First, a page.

Given the above, one can ask the question what would happen if banks carried the full risks without these benefits from the public sector. Alternatively, one could ask what would happen to the share prices of banks if they did not pay dividends or use current profits to buy back their own shares and used these reserves to cover the risks of current and possible future credit losses and other risky activities.

The outcome would be that bank share prices would fall to a level that reflected the expected fall in dividends and share buybacks. Share prices would fall until the markets are convinced that there sufficient reserves were created to cover current and future losses. That would also be the point in time that dividends and share buyback could start. It is unlikely that banks would reduce lending because this activity is a major source of predictable long-term revenues. Margins may increase but competition would keep them at reasonable levels.

Is here any evidence on how the markets would price bank shares under such a regime? Several huge banks have extremely low share prices when comparing to historical levels – Deutsche Bank, Citibank, Commerzbank, UBS, Credit Suisse, Wells Fargo, Unicredit, Barclays Bank, Lloyds Bank, Raiffeisen International Bank, Royal Bank of Scotland and many other including some of our Nordic banks all have such low share prices. Is this price level an expectation of future cuts in public support for banks? It appears so…

Banks are meant to be financial experts, but their dreadful long-term share price developments point to a poisonous history of mismanagement that also belies wonder why top bankers have been paying themselves such huge bonuses, another source of concern to regulators and taxpayers since the financial crisis.,

We are now amid a truly massive global pandemic crisis, governments, (read taxpayers), have been forced to support ordinary companies and the unemployed with cash and loans. Public debt has soared to new heights never seen before. Now is probably a good time to make sweeping changes to the open-handed public support for banks, given the present financial strains ultimately borne by taxpayers.

Do we need large universal banks for house mortgages, or should they be transferred to smaller specialized narrow housing finance companies, without heavy and costly banking regulation? They could take deposits and provide ordinary retail banking services to private clients and small companies and nothing else. Public support could be justified here because they are smaller and have a less risky lending profile.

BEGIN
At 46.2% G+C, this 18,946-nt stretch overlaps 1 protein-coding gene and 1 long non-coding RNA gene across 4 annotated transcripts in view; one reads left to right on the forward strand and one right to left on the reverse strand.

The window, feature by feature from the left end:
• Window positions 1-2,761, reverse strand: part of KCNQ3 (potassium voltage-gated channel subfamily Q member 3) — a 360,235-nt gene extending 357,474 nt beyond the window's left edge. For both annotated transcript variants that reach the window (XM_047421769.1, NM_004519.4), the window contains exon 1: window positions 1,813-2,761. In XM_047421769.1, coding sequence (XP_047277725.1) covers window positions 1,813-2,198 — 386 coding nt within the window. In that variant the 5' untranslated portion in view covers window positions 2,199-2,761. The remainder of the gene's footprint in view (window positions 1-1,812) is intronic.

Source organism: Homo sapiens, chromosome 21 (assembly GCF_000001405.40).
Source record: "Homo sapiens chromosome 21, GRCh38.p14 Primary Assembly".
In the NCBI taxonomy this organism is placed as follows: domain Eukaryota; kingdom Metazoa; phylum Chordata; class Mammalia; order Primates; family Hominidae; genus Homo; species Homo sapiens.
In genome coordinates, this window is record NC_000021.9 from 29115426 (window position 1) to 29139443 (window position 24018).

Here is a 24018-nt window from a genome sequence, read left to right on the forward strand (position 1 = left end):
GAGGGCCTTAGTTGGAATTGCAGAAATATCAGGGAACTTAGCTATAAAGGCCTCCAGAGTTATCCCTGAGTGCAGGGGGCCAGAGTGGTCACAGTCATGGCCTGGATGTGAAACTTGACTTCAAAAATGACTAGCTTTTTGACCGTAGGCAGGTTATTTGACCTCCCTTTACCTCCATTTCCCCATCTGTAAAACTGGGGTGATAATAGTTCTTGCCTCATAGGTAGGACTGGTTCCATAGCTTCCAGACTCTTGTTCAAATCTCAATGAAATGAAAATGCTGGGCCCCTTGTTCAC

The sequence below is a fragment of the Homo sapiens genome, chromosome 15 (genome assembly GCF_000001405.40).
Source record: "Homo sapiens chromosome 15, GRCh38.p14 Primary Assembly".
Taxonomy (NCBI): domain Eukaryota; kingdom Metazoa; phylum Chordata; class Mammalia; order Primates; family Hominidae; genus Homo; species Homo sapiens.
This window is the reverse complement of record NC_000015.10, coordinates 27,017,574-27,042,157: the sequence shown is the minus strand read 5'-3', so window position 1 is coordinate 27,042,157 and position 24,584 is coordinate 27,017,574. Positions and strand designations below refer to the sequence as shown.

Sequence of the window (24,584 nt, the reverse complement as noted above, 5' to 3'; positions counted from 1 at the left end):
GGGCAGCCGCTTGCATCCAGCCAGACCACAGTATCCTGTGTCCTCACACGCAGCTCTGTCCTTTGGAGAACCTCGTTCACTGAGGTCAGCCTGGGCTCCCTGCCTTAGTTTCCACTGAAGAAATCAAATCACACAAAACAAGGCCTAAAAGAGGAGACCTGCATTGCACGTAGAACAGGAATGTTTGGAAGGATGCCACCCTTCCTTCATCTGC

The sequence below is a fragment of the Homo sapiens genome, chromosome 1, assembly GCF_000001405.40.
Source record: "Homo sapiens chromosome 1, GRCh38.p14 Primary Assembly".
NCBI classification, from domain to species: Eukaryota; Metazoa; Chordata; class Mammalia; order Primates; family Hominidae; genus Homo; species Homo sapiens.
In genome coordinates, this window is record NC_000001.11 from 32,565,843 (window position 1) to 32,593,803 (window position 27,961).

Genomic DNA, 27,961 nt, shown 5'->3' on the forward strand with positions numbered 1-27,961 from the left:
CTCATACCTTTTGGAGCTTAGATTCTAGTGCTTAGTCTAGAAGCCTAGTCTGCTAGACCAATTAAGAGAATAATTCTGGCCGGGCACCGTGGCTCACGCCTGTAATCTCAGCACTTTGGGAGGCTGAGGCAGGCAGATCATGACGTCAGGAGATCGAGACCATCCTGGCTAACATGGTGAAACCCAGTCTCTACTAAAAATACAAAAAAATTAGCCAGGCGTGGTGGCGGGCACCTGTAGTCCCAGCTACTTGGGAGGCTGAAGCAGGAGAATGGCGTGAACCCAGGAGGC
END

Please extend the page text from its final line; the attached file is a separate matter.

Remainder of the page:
Do we need banks to trade and speculate in financial products while receiving massive public support? No, of course not, but we give such public support now, and there is no logic in that!

Lending to medium-sized and large businesses should be another separate banking business run by wholesale banks who chose to be in that line of business. Such banks should be excluded from all public support, while being regulated to prevent risk concentrations. Their shareholders and creditors should be on the hook for their losses, not taxpayers.

Arguments about the need for size and economies of scale in banking have largely dissipated because computer systems can now be run on cloud systems. There  are now many low-cost applications available for the most commonly used banking products used by small and large customers. Banks have not really been at the leading edge of innovation for retail clients, even less for corporate clients. This means that small banks and small niche financial companies can be quite cost efficient, a fact that we can see in Finland today where several smaller retail banks function profitably – Ålandbanken and S-pankki are two such banks. As seen from the share prices of big incumbent banks, they have become white elephants ambling around the globe without a board and management that can keep them lean and fit for purpose.